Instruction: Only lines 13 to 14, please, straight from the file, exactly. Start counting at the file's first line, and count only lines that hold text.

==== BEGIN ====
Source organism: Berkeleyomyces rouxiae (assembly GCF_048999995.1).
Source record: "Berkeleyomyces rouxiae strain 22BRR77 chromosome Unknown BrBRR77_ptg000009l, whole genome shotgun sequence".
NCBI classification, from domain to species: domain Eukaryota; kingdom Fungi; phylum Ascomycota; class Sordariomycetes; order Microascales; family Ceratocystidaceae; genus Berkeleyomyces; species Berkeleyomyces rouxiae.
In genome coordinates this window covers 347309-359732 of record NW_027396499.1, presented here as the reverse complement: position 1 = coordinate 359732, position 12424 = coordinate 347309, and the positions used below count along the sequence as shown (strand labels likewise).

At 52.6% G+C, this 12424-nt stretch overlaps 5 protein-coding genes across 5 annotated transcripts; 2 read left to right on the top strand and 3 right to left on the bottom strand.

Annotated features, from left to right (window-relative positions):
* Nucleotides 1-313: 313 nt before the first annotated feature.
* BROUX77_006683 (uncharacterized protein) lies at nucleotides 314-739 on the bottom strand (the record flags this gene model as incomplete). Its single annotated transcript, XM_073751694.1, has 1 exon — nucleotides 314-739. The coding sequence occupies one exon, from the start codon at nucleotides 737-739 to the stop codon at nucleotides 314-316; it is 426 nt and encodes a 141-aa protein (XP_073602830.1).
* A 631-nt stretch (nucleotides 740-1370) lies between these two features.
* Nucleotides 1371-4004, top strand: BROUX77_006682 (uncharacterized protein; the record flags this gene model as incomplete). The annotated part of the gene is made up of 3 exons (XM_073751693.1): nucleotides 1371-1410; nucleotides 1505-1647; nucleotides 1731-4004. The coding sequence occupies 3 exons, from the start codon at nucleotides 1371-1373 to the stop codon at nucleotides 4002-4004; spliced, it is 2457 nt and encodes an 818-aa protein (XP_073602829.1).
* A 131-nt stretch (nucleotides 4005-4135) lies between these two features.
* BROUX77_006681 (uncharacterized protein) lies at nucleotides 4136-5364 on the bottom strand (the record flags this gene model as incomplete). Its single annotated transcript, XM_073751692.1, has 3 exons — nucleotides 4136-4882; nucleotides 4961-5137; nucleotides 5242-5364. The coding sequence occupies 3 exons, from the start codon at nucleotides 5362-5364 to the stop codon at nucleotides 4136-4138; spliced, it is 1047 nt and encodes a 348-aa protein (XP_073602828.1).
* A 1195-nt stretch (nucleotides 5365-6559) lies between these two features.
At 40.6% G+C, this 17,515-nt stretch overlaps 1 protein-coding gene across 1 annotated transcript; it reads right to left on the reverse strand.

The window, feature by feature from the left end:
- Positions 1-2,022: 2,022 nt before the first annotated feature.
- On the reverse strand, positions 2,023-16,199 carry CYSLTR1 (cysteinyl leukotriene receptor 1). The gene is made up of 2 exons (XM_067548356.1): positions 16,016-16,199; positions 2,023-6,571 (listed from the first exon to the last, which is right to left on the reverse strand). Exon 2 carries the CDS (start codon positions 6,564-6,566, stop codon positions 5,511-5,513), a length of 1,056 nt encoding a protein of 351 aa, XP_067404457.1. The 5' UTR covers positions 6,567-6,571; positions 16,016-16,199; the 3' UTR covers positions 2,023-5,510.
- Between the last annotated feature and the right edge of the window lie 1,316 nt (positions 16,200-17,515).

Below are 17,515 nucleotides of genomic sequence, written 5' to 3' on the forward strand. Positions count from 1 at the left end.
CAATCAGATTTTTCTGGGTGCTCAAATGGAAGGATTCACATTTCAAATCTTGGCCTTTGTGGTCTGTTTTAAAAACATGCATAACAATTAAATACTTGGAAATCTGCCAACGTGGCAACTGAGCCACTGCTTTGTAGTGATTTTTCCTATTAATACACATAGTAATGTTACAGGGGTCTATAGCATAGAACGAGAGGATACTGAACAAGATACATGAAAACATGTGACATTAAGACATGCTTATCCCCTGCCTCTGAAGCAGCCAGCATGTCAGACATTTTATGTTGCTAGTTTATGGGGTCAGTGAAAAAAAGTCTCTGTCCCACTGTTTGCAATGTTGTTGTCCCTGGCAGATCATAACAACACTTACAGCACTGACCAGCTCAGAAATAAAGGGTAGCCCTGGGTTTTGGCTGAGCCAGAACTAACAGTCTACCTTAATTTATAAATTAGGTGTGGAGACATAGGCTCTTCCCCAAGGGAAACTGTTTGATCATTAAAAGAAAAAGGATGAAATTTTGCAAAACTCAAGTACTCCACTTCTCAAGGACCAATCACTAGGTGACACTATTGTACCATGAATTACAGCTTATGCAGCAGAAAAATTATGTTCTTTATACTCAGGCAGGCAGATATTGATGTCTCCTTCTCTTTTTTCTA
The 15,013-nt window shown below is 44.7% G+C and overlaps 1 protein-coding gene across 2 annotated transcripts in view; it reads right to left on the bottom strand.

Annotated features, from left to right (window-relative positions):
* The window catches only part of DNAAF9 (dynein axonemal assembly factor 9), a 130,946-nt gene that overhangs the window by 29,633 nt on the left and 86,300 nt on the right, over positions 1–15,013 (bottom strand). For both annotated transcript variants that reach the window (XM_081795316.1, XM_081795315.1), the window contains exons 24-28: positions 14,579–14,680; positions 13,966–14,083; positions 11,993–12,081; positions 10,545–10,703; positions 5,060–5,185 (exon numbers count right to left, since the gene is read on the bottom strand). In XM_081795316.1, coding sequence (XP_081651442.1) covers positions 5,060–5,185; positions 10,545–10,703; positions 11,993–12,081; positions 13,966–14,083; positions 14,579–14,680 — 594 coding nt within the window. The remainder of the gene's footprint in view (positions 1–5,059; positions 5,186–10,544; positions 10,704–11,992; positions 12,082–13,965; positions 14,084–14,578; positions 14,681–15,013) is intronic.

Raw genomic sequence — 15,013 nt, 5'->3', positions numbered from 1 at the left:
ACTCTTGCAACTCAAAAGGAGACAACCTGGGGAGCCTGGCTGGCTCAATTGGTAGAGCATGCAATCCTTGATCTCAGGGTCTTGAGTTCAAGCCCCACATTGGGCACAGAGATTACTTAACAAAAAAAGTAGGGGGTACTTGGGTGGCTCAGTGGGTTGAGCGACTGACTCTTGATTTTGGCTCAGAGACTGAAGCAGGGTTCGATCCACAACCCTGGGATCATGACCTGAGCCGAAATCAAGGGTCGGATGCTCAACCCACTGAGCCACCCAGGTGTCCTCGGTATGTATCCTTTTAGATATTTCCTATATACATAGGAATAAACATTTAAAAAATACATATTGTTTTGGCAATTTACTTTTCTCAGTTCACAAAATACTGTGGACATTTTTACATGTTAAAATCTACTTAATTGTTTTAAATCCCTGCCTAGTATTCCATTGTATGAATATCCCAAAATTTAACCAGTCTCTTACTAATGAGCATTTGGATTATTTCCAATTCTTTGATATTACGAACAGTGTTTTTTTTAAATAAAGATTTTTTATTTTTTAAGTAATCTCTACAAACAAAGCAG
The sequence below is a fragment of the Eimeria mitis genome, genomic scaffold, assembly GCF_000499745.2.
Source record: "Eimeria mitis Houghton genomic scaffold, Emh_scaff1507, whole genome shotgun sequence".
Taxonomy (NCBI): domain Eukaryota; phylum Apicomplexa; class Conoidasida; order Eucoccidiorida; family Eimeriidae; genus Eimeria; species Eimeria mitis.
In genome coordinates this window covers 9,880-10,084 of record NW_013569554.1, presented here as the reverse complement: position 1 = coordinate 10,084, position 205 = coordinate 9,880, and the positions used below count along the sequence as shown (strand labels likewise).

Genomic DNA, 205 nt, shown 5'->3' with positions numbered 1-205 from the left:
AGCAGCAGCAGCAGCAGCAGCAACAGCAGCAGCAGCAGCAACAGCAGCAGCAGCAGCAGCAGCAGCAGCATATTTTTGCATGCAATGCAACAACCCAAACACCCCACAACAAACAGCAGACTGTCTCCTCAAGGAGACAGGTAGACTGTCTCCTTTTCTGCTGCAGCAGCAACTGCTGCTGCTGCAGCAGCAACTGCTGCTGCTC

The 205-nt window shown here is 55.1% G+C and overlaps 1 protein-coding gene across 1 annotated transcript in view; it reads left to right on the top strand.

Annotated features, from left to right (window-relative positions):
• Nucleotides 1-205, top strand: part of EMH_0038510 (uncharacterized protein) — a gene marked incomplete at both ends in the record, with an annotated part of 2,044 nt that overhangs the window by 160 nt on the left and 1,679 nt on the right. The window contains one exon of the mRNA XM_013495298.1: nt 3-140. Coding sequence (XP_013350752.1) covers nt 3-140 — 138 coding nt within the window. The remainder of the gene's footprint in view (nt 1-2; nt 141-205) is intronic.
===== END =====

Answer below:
* A 1195-nt stretch (nucleotides 5365-6559) lies between these two features.
At 40.6% G+C, this 17,515-nt stretch overlaps 1 protein-coding gene across 1 annotated transcript; it reads right to left on the reverse strand.